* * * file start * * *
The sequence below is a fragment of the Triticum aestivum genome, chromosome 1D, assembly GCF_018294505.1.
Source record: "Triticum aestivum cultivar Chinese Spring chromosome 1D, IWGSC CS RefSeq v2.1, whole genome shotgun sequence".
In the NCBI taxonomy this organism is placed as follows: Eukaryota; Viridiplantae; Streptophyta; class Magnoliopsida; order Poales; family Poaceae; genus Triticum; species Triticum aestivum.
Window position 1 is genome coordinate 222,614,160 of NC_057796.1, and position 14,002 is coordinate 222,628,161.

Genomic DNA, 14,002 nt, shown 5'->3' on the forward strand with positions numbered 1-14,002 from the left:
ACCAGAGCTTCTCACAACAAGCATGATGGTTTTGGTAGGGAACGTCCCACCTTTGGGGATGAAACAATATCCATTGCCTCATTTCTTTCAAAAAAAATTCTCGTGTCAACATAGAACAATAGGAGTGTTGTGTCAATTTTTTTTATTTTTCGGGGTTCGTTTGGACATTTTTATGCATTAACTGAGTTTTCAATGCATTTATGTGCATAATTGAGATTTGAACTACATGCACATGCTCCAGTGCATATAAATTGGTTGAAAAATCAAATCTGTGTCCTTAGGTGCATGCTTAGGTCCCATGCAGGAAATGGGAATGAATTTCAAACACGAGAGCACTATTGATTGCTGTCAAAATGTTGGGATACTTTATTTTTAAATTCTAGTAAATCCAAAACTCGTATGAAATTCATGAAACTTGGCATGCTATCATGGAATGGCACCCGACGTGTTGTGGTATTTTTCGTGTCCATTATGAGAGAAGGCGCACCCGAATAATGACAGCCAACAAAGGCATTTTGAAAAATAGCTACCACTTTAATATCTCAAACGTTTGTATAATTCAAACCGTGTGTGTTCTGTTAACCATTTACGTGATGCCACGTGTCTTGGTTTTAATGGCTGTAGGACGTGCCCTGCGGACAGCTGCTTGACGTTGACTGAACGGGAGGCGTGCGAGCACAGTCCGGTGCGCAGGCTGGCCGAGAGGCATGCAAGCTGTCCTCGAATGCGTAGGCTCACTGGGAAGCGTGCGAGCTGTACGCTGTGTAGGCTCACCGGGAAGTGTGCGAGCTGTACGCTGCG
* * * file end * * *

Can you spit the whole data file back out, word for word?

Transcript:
The sequence below is a fragment of the Triticum aestivum genome, chromosome 1D, assembly GCF_018294505.1.
Source record: "Triticum aestivum cultivar Chinese Spring chromosome 1D, IWGSC CS RefSeq v2.1, whole genome shotgun sequence".
In the NCBI taxonomy this organism is placed as follows: Eukaryota; Viridiplantae; Streptophyta; class Magnoliopsida; order Poales; family Poaceae; genus Triticum; species Triticum aestivum.
Window position 1 is genome coordinate 222,614,160 of NC_057796.1, and position 14,002 is coordinate 222,628,161.

Genomic DNA, 14,002 nt, shown 5'->3' on the forward strand with positions numbered 1-14,002 from the left:
ACCAGAGCTTCTCACAACAAGCATGATGGTTTTGGTAGGGAACGTCCCACCTTTGGGGATGAAACAATATCCATTGCCTCATTTCTTTCAAAAAAAATTCTCGTGTCAACATAGAACAATAGGAGTGTTGTGTCAATTTTTTTTATTTTTCGGGGTTCGTTTGGACATTTTTATGCATTAACTGAGTTTTCAATGCATTTATGTGCATAATTGAGATTTGAACTACATGCACATGCTCCAGTGCATATAAATTGGTTGAAAAATCAAATCTGTGTCCTTAGGTGCATGCTTAGGTCCCATGCAGGAAATGGGAATGAATTTCAAACACGAGAGCACTATTGATTGCTGTCAAAATGTTGGGATACTTTATTTTTAAATTCTAGTAAATCCAAAACTCGTATGAAATTCATGAAACTTGGCATGCTATCATGGAATGGCACCCGACGTGTTGTGGTATTTTTCGTGTCCATTATGAGAGAAGGCGCACCCGAATAATGACAGCCAACAAAGGCATTTTGAAAAATAGCTACCACTTTAATATCTCAAACGTTTGTATAATTCAAACCGTGTGTGTTCTGTTAACCATTTACGTGATGCCACGTGTCTTGGTTTTAATGGCTGTAGGACGTGCCCTGCGGACAGCTGCTTGACGTTGACTGAACGGGAGGCGTGCGAGCACAGTCCGGTGCGCAGGCTGGCCGAGAGGCATGCAAGCTGTCCTCGAATGCGTAGGCTCACTGGGAAGCGTGCGAGCTGTACGCTGTGTAGGCTCACCGGGAAGTGTGCGAGCTGTACGCTGCG